A couple of years ago, I lost a cherished little book of prayers that had accompanied me on my travels for decades.
Initially, the loss did not seem that significant. The little book had become quite worn, and by now I had both an iPhone and an iPad that accompanied my travels and sustained my prayer life while I traveled, through a variety of liturgical Apps and websites.
Some months after the loss of my prayer-book, however, I realized what I had truly lost: not so much a little book of texts, but rather a whole distinctive material culture of memory. This material culture lived in my prayer-book in the form of holy cards, pictures, hand-written Scripture verses, and yes, some photos and pressed flowers, by which I was able to map not only my life’s journeys, but also the lives of those I continued to pray for, and the images of saints I had a particular devotion to. There were also dates scribbled into the margins that reminded me of when a certain psalm had spoken to me very deeply or when a specific heart-wrenching prayer of mine had actually been answered. There was the prayer card from the funeral of a friend who had committed suicide in her twenties. There was the holy card with a photo of Thérèse de Lisieux already close to death, and one of her startling meditations on her own calling to love. There was dried lavender from the monastery of Hildegard of Bingen. There were even holy cards I had inherited from my mother’s prayer-book, some for people I never heard of. All this was lost, when I lost my little prayer-book.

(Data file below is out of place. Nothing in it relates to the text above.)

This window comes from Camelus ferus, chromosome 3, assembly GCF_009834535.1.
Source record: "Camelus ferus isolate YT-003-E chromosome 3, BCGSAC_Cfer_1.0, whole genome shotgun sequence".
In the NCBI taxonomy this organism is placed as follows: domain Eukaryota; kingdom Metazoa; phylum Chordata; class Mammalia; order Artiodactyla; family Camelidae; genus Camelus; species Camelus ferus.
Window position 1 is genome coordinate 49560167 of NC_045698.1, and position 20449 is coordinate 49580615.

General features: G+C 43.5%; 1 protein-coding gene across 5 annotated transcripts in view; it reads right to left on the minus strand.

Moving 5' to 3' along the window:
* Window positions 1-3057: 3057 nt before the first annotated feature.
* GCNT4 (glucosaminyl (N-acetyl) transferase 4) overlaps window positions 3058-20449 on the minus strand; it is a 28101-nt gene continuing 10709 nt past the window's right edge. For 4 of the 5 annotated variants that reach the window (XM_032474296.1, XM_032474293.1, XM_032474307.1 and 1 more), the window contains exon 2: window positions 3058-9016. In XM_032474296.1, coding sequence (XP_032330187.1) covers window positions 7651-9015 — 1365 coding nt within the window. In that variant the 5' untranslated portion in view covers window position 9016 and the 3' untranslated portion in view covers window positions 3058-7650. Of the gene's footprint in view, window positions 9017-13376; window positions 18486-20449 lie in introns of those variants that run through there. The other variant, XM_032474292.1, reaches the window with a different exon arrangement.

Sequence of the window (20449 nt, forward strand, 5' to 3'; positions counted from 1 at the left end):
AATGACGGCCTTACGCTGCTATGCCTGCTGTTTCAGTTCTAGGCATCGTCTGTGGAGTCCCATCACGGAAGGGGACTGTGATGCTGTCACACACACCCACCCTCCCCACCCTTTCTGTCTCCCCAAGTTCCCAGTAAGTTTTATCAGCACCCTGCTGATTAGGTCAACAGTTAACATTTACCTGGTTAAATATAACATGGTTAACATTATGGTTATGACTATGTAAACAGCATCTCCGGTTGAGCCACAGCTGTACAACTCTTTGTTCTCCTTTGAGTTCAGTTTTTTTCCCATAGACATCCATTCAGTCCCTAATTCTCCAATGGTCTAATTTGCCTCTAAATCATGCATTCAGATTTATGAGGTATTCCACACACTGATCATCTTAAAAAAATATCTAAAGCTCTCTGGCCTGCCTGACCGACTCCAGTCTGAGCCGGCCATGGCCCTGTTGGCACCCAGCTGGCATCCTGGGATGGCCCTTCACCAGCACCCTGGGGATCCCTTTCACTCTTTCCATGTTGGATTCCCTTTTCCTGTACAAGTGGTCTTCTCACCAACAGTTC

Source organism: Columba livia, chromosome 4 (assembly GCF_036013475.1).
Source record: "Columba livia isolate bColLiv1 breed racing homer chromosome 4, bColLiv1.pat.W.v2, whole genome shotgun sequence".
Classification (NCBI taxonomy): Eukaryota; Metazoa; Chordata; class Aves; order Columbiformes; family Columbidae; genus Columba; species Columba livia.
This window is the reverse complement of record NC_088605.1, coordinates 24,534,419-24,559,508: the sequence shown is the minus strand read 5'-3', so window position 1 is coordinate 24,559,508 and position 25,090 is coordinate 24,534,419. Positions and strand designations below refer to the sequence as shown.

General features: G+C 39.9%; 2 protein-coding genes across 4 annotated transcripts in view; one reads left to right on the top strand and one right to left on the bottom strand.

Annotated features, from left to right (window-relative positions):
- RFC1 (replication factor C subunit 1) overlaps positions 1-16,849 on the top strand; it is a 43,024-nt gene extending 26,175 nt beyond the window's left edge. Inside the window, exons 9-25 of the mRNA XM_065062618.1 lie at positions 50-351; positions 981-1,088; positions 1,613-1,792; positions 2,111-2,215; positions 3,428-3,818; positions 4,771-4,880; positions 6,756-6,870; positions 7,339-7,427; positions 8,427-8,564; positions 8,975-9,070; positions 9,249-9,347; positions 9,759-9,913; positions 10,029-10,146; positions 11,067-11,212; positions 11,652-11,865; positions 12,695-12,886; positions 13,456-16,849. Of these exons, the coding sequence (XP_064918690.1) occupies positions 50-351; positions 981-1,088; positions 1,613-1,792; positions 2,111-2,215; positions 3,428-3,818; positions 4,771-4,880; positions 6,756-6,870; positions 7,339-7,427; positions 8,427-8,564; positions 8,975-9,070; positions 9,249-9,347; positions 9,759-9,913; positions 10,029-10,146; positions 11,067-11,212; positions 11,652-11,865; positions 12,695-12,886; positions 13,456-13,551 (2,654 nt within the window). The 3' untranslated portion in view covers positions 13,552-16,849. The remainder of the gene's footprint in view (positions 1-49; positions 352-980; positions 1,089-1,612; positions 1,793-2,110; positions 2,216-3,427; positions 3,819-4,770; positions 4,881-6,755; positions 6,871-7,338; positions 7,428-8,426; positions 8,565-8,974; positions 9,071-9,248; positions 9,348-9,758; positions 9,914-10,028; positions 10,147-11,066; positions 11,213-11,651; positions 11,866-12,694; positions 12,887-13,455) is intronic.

What I have been wondering about since I realized what I had lost is a broader issue however, namely that I have seen an analogous loss sweep over much of Catholic life in the last few decades in the cultural context in which I live. And I cannot help but wonder what the loss of this material culture of memory means.